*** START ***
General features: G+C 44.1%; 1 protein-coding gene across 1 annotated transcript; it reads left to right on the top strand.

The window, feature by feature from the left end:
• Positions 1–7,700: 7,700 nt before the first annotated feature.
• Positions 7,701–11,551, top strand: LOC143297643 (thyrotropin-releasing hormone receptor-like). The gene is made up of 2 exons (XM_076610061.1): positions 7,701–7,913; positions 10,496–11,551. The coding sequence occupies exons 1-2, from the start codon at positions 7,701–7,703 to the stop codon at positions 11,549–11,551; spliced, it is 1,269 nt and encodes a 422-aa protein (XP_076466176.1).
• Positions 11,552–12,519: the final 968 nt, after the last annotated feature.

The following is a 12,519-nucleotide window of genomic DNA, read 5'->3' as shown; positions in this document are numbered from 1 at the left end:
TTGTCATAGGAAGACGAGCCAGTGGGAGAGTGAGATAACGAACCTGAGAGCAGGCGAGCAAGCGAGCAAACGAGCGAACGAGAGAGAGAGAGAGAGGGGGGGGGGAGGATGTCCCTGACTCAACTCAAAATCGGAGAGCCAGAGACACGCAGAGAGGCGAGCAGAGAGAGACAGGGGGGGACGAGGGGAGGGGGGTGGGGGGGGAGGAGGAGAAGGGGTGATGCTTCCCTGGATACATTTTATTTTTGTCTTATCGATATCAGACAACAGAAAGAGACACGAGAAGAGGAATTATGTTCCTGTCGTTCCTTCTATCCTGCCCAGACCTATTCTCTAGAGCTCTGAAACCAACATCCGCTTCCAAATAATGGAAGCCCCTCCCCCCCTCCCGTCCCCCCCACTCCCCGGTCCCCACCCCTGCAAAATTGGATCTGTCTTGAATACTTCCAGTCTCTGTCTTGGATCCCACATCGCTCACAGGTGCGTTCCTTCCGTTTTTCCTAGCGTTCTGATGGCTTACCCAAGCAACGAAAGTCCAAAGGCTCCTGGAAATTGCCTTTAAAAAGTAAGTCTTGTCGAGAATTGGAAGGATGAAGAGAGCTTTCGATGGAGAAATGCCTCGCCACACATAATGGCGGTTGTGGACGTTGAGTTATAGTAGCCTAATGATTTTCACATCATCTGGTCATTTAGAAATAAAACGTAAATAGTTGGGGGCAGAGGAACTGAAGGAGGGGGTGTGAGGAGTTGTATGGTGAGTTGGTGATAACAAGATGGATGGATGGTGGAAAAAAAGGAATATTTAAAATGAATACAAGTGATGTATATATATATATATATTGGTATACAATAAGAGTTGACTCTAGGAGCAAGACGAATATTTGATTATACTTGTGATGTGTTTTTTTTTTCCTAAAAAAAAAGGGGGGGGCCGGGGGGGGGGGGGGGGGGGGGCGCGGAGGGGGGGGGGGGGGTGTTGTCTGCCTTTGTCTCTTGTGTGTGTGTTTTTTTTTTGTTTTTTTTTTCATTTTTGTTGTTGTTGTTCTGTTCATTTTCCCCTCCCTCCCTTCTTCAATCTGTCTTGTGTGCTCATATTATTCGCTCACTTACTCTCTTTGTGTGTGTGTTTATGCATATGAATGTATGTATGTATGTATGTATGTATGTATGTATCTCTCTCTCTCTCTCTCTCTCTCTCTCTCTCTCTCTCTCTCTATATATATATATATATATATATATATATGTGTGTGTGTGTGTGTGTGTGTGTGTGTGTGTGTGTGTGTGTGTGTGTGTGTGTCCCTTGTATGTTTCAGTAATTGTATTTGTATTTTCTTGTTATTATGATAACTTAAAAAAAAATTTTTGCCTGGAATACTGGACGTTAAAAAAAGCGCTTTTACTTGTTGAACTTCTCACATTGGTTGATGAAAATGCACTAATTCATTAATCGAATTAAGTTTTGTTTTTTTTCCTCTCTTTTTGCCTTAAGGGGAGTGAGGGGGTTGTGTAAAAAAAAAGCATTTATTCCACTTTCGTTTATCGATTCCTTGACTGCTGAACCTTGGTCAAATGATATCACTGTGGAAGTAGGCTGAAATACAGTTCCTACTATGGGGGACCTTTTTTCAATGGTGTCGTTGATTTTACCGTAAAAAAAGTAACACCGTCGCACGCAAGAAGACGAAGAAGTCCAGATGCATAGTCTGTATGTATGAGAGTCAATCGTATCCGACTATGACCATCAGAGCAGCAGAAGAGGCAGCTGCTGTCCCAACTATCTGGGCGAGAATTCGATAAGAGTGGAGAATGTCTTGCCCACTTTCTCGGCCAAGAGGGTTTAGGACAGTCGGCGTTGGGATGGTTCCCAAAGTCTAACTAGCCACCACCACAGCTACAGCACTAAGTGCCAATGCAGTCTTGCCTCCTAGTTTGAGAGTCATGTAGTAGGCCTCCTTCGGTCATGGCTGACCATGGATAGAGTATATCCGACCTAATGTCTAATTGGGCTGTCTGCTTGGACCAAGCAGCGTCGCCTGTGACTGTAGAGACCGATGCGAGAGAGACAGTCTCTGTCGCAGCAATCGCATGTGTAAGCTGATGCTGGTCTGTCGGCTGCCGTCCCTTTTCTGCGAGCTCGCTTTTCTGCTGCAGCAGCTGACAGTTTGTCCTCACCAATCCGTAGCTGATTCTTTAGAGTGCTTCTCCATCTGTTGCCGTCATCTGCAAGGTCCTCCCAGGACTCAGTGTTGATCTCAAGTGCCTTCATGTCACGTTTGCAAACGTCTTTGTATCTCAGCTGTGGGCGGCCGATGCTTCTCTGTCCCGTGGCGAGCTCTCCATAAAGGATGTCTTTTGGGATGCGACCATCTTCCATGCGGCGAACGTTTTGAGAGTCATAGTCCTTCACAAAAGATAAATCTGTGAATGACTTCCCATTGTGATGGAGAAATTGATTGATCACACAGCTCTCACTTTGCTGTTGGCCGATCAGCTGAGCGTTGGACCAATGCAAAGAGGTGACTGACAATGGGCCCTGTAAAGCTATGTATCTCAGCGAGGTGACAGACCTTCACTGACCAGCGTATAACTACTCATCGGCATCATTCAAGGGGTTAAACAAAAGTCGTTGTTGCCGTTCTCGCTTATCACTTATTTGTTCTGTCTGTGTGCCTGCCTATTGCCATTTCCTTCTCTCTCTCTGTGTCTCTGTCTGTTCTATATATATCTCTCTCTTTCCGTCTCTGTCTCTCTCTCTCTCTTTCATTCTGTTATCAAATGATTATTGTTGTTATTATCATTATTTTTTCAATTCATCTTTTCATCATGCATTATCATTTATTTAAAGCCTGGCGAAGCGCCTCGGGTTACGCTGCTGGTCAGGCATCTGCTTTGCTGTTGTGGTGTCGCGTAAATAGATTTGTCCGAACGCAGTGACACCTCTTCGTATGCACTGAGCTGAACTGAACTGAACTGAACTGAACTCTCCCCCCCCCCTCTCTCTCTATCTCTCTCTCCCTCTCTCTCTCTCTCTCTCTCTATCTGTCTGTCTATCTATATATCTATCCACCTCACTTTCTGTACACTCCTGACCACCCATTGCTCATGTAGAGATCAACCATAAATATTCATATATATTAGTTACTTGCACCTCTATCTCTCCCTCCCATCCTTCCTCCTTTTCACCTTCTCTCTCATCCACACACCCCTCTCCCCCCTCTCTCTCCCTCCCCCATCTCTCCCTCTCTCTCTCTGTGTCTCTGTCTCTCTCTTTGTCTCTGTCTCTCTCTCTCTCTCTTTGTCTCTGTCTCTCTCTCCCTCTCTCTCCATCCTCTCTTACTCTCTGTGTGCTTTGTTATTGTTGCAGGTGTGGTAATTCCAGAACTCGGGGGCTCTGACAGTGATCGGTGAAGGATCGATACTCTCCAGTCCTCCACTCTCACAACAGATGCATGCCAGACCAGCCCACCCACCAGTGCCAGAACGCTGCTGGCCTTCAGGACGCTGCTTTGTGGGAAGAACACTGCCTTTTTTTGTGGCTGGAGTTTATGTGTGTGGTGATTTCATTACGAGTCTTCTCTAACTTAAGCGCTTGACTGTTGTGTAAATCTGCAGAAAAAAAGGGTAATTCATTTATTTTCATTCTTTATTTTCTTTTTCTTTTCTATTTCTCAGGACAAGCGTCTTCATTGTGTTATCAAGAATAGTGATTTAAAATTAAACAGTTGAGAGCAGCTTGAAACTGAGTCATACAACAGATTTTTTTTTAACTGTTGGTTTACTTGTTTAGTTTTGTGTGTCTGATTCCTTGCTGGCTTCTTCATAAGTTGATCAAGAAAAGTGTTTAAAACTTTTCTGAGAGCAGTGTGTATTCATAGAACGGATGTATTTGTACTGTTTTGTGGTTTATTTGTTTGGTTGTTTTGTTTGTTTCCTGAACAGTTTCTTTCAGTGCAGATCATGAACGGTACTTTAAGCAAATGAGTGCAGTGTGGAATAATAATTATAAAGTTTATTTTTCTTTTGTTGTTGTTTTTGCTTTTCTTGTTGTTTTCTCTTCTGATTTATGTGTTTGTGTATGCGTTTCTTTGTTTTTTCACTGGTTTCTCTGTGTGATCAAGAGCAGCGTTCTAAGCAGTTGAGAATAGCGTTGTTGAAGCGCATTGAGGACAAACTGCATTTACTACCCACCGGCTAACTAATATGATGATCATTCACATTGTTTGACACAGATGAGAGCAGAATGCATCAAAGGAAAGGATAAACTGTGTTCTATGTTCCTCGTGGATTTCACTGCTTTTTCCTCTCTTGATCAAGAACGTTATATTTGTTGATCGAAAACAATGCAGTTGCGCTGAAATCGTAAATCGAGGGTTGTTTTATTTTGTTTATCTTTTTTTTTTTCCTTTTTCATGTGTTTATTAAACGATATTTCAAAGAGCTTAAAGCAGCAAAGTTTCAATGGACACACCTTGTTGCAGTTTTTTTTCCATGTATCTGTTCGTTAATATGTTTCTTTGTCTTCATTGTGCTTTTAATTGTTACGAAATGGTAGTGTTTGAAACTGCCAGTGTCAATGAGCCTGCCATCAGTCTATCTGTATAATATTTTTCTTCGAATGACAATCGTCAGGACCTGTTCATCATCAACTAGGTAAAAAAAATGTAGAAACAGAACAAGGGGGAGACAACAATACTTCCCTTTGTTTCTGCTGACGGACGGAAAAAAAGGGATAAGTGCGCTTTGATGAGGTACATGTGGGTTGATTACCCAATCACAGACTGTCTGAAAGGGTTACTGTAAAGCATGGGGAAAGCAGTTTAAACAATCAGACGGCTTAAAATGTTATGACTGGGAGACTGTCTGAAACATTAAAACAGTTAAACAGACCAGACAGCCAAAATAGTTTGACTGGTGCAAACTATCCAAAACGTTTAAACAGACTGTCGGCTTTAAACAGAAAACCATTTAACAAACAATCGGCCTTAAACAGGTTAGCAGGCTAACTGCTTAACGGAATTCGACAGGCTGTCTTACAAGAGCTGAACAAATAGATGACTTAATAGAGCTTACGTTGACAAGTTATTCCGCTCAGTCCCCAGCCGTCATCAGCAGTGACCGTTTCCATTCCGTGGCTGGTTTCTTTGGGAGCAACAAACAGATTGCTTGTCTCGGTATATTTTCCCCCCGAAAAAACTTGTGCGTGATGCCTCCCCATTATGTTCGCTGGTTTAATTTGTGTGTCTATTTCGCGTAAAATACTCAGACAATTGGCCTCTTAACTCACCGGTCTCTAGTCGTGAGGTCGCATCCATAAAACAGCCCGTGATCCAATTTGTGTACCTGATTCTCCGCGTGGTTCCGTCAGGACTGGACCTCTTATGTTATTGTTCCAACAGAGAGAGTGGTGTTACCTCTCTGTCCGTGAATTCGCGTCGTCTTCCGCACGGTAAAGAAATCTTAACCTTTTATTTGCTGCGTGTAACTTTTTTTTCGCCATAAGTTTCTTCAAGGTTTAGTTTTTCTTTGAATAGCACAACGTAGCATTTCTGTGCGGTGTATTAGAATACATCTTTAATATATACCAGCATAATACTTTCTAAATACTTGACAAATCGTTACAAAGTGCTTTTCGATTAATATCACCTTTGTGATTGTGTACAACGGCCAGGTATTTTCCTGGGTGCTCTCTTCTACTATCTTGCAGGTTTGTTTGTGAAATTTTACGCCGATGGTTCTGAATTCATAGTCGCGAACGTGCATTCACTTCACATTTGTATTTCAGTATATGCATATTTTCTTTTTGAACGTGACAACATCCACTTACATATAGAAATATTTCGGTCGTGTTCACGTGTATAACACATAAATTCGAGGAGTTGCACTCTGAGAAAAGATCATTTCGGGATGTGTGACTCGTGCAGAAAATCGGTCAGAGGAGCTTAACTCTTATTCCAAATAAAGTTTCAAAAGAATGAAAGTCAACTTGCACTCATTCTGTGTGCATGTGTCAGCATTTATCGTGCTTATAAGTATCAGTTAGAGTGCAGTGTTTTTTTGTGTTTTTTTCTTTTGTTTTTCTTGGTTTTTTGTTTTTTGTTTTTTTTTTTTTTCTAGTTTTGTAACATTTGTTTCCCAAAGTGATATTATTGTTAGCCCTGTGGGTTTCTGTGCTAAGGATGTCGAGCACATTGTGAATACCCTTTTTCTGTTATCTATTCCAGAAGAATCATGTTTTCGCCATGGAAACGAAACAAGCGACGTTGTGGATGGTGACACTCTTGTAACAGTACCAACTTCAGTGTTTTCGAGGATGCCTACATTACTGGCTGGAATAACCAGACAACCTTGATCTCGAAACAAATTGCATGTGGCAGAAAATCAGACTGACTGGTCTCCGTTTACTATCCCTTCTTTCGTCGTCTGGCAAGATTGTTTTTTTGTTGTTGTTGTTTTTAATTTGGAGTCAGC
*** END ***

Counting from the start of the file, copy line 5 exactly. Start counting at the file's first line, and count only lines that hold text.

• Positions 11,552–12,519: the final 968 nt, after the last annotated feature.